• Reply 26 of 50
    macgregormacgregor Posts: 1,434member



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    I quite like the gun-metal color and shiny chamfer or whatever that edge is called on the detail photos, but the full shot does look strange and not very unified.  I almost always have mine in a case anyway, so size matters more than color, but it would be nice to have a few kinds of anodized metal - I'd really go for copper!


     
  • Reply 27 of 50
    dimmokdimmok Posts: 359member


    I thought I read somewhere....that the headphone jack on the bottom would also serve as bass port for the speakers next to it.


    Similar to the way bass speakers are ported for better airflow and louder bass?? Cool design....not sure I dig the color.

  • Reply 28 of 50

    Quote:

    Originally Posted by Tallest Skil View Post


     


    Except they're necessary. Let's not get into that again.





    Because there's no way to make a smartphone out of a non-conductive material that doesn't look cheap, right guys?



    image


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  • Reply 29 of 50

    Quote:

    Originally Posted by DimMok View Post


    I thought I read somewhere....that the headphone jack on the bottom would also serve as bass port for the speakers next to it.


    Similar to the way bass speakers are ported for better airflow and louder bass?? Cool design....not sure I dig the color.



    That would be badass.

  • Reply 30 of 50
    solipsismxsolipsismx Posts: 19,566member
    lukeskymac wrote: »

    Because there's no way to make a smartphone out of a non-conductive material that doesn't look cheap, right guys?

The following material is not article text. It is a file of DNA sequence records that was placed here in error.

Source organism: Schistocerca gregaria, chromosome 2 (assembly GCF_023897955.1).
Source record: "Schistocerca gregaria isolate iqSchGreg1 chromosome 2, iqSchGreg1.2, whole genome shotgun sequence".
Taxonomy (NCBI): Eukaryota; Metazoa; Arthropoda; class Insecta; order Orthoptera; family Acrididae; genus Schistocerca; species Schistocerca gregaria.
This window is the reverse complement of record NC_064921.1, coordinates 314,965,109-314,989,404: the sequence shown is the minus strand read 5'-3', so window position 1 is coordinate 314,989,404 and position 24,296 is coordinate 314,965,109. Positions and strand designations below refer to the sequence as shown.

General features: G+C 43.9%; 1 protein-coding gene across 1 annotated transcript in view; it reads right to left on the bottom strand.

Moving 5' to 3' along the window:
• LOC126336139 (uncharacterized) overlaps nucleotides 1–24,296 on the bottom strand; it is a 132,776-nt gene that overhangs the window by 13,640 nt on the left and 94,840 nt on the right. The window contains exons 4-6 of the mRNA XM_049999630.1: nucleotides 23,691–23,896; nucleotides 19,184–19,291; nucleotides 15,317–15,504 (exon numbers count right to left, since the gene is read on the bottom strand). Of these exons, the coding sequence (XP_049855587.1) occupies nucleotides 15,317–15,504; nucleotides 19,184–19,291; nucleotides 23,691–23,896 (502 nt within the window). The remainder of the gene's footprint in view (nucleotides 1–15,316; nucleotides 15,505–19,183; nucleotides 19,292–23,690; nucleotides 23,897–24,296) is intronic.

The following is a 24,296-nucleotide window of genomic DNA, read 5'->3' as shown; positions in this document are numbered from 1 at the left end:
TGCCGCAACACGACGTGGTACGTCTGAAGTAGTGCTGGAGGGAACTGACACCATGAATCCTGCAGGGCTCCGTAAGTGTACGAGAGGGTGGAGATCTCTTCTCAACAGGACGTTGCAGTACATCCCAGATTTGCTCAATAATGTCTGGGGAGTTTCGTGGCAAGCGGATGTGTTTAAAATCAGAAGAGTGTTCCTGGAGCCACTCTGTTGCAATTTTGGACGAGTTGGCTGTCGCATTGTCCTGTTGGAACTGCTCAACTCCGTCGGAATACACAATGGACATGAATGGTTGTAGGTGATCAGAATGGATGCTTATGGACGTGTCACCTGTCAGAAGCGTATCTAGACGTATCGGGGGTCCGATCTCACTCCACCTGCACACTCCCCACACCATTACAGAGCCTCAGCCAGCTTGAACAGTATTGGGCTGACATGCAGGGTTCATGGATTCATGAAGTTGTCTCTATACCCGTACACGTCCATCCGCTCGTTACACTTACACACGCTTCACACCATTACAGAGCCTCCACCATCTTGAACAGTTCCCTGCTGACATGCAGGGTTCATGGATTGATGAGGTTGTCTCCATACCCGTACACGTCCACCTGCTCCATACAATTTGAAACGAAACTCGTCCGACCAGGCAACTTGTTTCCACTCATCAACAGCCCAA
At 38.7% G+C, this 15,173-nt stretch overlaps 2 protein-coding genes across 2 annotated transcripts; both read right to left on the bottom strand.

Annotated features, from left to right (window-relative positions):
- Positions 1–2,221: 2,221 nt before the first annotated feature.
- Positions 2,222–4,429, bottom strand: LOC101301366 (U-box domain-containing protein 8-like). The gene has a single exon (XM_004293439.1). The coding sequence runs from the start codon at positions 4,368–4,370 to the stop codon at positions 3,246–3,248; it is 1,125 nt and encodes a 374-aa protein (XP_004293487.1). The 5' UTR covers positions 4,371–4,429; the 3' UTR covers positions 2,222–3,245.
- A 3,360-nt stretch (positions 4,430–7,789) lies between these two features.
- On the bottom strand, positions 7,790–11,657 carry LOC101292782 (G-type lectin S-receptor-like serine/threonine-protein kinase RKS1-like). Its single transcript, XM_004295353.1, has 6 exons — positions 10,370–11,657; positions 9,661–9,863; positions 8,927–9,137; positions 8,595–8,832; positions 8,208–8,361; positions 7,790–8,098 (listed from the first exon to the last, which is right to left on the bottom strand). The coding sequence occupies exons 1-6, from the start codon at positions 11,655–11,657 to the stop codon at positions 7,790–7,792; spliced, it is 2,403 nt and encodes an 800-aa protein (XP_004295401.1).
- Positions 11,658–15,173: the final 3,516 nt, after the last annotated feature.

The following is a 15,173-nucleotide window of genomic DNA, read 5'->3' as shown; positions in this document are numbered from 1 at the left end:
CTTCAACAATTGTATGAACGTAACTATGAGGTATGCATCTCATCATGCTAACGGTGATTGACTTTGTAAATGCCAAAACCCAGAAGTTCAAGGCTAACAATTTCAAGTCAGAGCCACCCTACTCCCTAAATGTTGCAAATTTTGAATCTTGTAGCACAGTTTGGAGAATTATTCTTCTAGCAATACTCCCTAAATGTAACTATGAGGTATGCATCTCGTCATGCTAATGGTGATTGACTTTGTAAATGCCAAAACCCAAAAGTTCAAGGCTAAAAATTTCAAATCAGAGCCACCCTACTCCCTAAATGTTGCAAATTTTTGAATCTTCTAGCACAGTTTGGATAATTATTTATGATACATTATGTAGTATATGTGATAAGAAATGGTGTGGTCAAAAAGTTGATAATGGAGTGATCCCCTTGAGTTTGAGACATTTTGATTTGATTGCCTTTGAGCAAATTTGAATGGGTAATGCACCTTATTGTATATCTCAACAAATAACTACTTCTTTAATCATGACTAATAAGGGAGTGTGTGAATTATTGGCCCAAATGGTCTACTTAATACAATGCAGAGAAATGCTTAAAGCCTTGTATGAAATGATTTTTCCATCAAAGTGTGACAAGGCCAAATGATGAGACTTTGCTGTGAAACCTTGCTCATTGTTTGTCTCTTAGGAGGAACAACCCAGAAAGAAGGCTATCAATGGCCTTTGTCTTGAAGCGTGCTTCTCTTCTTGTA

I have no idea what non-conductive materials have to do with bezels on the edge of the display but I'm still going to address your post as if there is a point about bezels that I'm missing. The Lumia's bezels are larger than the iPhone's....


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  • Reply 31 of 50
    lilgto64lilgto64 Posts: 1,147member


    Wil be so funny when all these pics turn out to be either - prototypes that were abandoned or iTouch rather than iPhone parts. 


     
  • Reply 32 of 50
    solipsismxsolipsismx Posts: 19,566member
    lilgto64 wrote: »
    Wil be so funny when all these pics turn out to be either - prototypes that were abandoned or iTouch rather than iPhone parts. 
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    I'm guessing neither is the case. For this to be an iPod Touch it would mean the iPod Touch is getting cellular antennas. I don't have a technical reason this wouldn't be an old prototype but this seems very refined, it looks great, and in the past when this many leaks were seen it turned out to be the product and it was to be available shortly. I'd say the production is nearly in full swing at this point. So much so we could start using the available data to predict how many countries it'll sell in from day one, when that day will be and what the opening weekend will be.
  • Reply 33 of 50
    tallest skiltallest skil Posts: 43,399member


    Originally Posted by Lukeskymac View Post

    Because there's no way to make a smartphone out of a non-conductive material that doesn't look cheap, right guys?


     


    It'd be nice if this reply had anything to do with what it's replying to.

  • Reply 34 of 50


    Why are the milling "Toolpath" lines so thick and deep?  Why not grind it smooth?

  • Reply 35 of 50

    Quote:

    Originally Posted by SolipsismX View Post





    I have no idea what non-conductive materials have to do with bezels on the edge of the display but I'm still going to address your post as if there is a point about bezels that I'm missing. The Lumia's bezels are larger than the iPhone's....


     


    Quote:

    Originally Posted by Tallest Skil View Post


     


    It'd be nice if this reply had anything to do with what it's replying to.





    For a moment I thought you were replying on an antenna window complain. Hence the whole non-conductive materials thing. My bad.



    (However, the vertical bezel on the One X *is* smaller than the iPhone's and I've never heard anyone complaining about that)

  • Reply 36 of 50
    solipsismxsolipsismx Posts: 19,566member
    lukeskymac wrote: »
    However, the vertical bezel on the One X *is* smaller than the iPhone's and I've never heard anyone complaining about that